• Guy S. Hohenhaus, ’88 BS, ’90 DVM, Annapolis, Md., died June 25 at age 57. Hohenhaus was the state veterinarian and chief of animal health for the Maryland Department of Agriculture from 2005–14. He previously served as Maryland's state public health veterinarian for the Department of Health and Mental Hygiene and was a past president of the National Assembly of State Animal Health Officials. He was a professor at the Virginia-Maryland Regional College of Veterinary Medicine from 1990–2002 and director of its veterinary epidemiology residency program. He was a Diplomate of the American College of Veterinary Preventive Medicine. During his army service, Hohenhaus designed and implemented food safety, zoonotic disease, and refugee programs in eight countries. He received the Bronze Star in 2004 for his contributions toward rebuilding Afghanistan's veterinary and public health infrastructure. He is survived by his wife, Michelle. 

    Issue: Fall 2018
  • Bob Morrison
    Dr. Bob Morrison

    Bob Morrison, '84 PhD, '86 DVM, MBA, a professor in the Department of Veterinary Population Medicine, died in a traffic accident near Prague in the Czech Republic on May 2, 2017. Morrison joined the CVM in 1986. In addition to teaching and conducting research, he coordinated two swine health management conferences: the St. Paul-based Allen D. Leman Swine Conference and the Leman China Conference in Nanjing, China. He had recently launched the Swine Health Monitoring Project, which provides weekly reports on the health status of more than 50 percent of U.S. sow herds. Morrison earned his DVM at the University of Saskatchewan and his PhD and MBA at the University of Minnesota. In 2016, National Hog Farmer honored him as one of the Masters of the Pork Industry.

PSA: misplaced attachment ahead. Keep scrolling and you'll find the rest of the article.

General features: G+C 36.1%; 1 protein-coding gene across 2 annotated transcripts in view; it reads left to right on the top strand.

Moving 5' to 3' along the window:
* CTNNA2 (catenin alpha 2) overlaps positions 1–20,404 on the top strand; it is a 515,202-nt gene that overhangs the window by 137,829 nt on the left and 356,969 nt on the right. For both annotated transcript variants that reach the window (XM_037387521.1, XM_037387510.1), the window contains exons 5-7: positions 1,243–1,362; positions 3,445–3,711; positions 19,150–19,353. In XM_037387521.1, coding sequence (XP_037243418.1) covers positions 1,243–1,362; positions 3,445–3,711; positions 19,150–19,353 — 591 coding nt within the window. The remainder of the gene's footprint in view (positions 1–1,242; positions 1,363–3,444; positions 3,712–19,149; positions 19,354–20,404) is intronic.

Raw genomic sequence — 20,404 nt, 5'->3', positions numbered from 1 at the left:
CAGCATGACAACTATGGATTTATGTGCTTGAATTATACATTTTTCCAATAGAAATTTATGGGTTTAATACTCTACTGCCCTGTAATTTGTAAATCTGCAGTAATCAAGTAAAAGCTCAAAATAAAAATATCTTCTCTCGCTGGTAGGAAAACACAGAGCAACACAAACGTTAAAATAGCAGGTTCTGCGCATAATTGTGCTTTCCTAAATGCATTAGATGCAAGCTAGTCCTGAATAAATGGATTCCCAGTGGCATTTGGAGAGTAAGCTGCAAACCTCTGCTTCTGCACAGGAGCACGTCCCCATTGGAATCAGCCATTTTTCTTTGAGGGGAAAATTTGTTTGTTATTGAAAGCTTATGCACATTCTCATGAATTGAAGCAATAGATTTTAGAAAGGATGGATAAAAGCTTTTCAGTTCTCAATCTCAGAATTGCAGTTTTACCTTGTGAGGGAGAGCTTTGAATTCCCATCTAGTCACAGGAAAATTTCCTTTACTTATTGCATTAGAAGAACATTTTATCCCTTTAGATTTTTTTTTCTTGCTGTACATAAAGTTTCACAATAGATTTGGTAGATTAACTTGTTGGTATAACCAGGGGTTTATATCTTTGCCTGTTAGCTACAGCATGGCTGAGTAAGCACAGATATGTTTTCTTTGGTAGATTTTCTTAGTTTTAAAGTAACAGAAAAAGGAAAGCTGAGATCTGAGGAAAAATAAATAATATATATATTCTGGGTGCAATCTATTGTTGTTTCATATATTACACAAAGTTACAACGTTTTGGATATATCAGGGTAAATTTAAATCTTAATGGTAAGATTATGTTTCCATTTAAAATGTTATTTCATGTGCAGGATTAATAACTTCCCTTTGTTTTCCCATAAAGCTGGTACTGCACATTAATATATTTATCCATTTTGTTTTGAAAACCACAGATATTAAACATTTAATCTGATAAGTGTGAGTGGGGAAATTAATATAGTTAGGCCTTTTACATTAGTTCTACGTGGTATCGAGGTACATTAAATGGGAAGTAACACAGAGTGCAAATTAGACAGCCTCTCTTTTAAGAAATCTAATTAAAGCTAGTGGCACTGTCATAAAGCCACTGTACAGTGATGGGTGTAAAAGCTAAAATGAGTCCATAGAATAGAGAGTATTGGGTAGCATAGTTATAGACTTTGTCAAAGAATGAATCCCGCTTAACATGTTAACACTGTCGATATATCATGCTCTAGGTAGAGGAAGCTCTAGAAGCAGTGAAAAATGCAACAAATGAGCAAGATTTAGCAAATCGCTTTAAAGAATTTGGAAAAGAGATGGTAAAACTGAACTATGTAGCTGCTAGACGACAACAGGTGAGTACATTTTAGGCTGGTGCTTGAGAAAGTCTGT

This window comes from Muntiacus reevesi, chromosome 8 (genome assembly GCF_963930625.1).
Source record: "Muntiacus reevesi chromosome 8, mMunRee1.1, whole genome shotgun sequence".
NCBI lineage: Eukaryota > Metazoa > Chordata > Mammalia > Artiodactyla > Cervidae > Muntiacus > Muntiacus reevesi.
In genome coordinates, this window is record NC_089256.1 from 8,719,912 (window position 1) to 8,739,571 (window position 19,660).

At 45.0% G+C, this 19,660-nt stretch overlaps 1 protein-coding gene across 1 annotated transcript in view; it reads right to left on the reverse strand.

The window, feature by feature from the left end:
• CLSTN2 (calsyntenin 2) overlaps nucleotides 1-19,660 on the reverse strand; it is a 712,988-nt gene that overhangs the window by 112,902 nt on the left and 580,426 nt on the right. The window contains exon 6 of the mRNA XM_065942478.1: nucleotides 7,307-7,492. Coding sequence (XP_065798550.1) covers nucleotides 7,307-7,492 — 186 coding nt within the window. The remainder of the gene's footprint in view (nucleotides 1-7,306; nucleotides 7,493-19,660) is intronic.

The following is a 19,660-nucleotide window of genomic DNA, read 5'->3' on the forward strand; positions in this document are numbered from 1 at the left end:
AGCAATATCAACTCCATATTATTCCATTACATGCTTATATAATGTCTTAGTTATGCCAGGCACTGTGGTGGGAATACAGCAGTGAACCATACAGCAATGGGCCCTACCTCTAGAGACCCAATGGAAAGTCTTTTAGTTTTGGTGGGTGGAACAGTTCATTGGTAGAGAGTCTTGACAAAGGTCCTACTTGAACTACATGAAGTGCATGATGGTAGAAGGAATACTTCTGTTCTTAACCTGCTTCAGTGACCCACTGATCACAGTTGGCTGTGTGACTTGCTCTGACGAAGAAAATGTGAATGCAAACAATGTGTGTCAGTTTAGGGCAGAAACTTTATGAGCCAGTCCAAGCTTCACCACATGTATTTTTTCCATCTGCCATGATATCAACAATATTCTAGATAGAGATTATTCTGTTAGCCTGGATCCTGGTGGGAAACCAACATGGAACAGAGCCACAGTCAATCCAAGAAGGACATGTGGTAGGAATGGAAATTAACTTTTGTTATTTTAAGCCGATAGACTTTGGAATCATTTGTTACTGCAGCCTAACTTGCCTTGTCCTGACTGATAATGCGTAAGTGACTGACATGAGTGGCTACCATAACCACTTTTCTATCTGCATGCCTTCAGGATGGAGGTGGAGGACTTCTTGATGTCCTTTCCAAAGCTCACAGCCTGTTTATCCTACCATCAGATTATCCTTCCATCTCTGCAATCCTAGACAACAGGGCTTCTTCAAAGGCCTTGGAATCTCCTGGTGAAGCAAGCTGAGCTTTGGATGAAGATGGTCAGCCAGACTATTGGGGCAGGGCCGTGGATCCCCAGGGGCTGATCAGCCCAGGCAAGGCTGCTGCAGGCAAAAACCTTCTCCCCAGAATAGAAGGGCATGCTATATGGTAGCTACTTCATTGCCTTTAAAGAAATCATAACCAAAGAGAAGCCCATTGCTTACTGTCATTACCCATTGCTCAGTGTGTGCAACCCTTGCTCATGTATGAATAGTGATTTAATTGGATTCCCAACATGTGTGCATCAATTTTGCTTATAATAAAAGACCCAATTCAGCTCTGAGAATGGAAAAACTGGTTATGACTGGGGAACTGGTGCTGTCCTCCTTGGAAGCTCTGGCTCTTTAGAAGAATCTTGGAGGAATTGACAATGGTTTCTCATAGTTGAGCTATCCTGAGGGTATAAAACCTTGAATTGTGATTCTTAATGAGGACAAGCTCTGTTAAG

• Paul E. McCune, ’85 DVM, Cedar Lake, Ind., died March 24 at 59. After veterinary school, McCune moved to Indiana where he started the Illiana Equine Clinic. He is survived by his wife, Debbie McCune, and two children.

    Issue: Fall 2019
  • Marshall “Kim” Brinton, '81 BS, '83 DVM, died December 4, 2016, at his home in Miami Beach, Florida, at age 62. After working at a veterinary clinic in Roswell, New Mexico, Brinton and his wife, former classmate Jane Nygaard, returned to St. Paul and the University of Minnesota in 1985, when Brinton did graduate work in avian microbiology. His first major success was developing a vaccine for Pasteurella anatipestifer, an economically devastating turkey disease. In the ensuing years, he developed and patented several vaccines and toxoids to improve flock and herd health and reduce the need for antibiotics in poultry and swine. He founded the Poultry Veterinary Center in 1994 and retired in 2006.

  • Theresa A. Damiano, ’79 DVM, Clifton NJ, died April 11 at 67. Damiano openedHanover Veterinary Hospital in East Hanover, NJ, where she tended to a wide variety of animals for over 20 years before retiring in the early 2000’s. She rescued older dogs and cats that could not find homes due to their age. She was also an avid equestrian. Damiano is predeceased by 1 step-child and survived by her husband, John; and 3 step-children.